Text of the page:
The third annual Indigenous Cultural Fair: Celebrate culture, support Art for Aid in Carleton Place

Posted on: April 17, 2024

The third annual Indigenous Cultural Fair will take place in Carleton Place on May 11 from 10am to 3pm. Admission to the event is free. The organizers extend a warm welcome to everyone and emphasize that spending time at the fair is a valuable way to show appreciation.

This community-led event raises funds for Art for Aid, an organization run by Indigenous artist Colleen Gray in Lanark County. Art for Aid collects and ships art supplies and supports winter outdoor learning programs in remote First Nations communities across Northern Canada. Art supplies can be expensive and difficult to obtain in many of these communities, and the organization believes art is both healing and culturally significant. Donations of art supplies, such as googly eyes, ribbon, pipe cleaners, watercolour paint, and paint brushes, will be collected for direct distribution to Indigenous schools, along with monetary donations to cover shipping costs.

Zion-Memorial United Church will once again host the cultural fair from 10am to 3pm. Activities will also be held at the Carleton Place Public Library and in the town park behind the library. Indigenous artists and artisans will sell their unique handmade wares in the church hall. There will be a wide variety of dream catchers, jewellery, books, paintings, cards, and beadwork, at various price points. The fair is taking place on the day before Mother’s Day, so attendees are encouraged to consider purchasing unique gifts from the artisans.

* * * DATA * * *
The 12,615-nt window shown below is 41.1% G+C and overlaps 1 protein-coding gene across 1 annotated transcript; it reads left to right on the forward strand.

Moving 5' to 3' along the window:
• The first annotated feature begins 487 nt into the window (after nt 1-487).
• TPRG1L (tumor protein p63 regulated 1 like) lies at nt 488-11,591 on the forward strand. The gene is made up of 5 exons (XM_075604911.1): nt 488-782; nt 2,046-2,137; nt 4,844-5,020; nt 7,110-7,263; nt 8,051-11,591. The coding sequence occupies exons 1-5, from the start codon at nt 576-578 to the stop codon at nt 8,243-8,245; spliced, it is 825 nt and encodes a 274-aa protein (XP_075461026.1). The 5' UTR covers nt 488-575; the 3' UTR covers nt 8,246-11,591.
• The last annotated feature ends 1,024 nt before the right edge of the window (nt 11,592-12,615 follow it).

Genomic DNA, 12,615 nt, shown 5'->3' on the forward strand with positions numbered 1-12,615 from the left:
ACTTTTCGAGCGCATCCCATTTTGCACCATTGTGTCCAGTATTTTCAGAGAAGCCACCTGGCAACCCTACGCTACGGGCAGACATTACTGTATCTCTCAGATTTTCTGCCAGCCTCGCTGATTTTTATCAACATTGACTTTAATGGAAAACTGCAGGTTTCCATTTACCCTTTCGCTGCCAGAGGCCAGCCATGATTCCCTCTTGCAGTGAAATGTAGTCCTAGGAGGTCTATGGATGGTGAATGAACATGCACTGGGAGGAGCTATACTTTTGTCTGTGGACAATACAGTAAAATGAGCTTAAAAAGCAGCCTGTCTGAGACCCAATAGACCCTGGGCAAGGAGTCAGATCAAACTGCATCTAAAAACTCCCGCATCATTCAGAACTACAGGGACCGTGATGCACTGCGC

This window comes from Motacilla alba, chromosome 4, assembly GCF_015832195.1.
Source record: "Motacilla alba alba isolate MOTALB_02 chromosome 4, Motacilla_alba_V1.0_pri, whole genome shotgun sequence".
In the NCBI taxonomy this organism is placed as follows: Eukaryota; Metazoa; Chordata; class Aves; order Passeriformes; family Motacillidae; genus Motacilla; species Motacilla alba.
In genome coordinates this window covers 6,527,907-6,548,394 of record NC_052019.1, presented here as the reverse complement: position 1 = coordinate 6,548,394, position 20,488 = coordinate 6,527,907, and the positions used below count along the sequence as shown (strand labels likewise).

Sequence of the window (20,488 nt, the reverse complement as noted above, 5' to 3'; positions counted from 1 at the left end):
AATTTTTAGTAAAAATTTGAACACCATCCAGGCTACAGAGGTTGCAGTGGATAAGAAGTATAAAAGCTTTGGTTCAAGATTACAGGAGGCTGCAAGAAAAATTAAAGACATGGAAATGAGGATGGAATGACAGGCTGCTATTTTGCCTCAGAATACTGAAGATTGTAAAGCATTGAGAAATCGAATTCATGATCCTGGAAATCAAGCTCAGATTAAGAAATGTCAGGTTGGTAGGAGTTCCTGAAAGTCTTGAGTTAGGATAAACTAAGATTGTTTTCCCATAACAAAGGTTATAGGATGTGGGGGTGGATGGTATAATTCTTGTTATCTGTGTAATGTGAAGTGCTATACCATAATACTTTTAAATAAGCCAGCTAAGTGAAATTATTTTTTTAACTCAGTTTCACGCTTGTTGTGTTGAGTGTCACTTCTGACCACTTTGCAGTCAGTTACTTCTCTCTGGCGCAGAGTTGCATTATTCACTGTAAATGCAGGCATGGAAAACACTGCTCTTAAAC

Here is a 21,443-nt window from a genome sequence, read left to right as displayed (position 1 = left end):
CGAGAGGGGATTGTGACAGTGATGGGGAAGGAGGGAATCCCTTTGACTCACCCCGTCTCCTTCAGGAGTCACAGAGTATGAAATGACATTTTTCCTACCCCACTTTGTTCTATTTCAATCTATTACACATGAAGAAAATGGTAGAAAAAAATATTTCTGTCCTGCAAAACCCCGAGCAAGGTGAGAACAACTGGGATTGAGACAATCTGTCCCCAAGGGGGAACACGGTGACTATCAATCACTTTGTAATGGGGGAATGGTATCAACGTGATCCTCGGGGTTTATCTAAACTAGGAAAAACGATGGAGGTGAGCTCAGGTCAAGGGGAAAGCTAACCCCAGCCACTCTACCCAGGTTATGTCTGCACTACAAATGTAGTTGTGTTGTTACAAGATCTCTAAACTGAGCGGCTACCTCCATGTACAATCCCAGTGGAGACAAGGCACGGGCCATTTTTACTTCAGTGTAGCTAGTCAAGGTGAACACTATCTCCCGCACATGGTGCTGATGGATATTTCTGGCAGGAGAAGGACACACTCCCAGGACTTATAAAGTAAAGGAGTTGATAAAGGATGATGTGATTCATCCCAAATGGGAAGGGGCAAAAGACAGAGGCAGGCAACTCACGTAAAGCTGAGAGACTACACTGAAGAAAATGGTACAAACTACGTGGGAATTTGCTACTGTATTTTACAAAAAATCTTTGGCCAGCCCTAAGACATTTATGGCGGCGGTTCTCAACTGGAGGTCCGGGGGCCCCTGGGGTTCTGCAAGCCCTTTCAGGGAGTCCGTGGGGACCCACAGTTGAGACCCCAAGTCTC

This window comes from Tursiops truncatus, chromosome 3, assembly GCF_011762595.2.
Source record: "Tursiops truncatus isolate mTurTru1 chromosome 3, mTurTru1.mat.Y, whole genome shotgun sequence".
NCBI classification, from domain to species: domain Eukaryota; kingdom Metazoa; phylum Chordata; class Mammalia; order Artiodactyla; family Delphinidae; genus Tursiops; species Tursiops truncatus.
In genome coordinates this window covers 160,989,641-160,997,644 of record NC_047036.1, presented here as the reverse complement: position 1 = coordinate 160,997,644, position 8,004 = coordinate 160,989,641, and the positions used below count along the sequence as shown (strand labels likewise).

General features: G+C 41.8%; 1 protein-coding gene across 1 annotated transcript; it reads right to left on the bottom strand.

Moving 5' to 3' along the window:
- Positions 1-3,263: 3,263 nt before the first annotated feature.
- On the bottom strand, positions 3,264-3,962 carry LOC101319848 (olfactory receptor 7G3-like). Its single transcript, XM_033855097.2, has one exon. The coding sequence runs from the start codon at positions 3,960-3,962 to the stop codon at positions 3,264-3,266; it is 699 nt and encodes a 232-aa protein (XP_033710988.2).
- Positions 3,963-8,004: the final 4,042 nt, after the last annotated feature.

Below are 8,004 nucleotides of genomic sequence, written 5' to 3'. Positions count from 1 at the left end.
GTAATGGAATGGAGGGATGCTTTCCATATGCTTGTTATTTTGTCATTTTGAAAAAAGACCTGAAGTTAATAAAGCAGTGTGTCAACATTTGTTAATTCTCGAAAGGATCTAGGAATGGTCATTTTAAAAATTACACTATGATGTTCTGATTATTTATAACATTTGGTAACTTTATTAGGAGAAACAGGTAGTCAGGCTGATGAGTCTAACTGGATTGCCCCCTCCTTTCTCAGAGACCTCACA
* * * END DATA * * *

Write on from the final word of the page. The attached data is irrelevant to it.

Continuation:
From 10am to 12pm, the Fair will feature free, authentic Indigenous children’s games grounded in traditional and contemporary cultures. These include Inuit leg wrestling, axe throwing, pick-up sticks, Anishinaabemowin language-based word searches, and rock painting. The organizers are seeking Indigenous youth and young adults to volunteer as game station leaders. No prior experience is necessary, and interested volunteers can contact Lisa at Volunteer opportunities are also available for non-Indigenous people.

The library will host a reading session with Indigenous authors Judi Merle and Karole Dumont at 1pm. After the readings, there will be time for questions and book sales.

In the trees beside the church, there will be a red dress display to honour murdered and missing Indigenous relatives, along with information about the Moosehide Campaign to end gender-based violence. Legacy of Hope will also be present to highlight their work with residential school survivors and education.

Two group art classes led by Indigenous artist Naomi Blondin are planned for the Fair. Pre-registration and a fee are required to cover workshop materials. Details can be found on the event’s Facebook page.

The Fair will feature drumming by the Lanark Drum Circle. Attendees are welcome to bring their own drums or simply come to listen and participate vocally. The songs are described as sacred prayers and a powerful form of healing. American Sign Language interpretation will be provided during the drumming session. More details will be posted on the Facebook event page.

The organizers look forward to seeing everyone on May 11 and encourage attendees to keep an open heart and listen. They conclude with a greeting in Anishinaabemowin: Gide’ aabijitoon bizindaman.

Hometown News
Author: Hometown News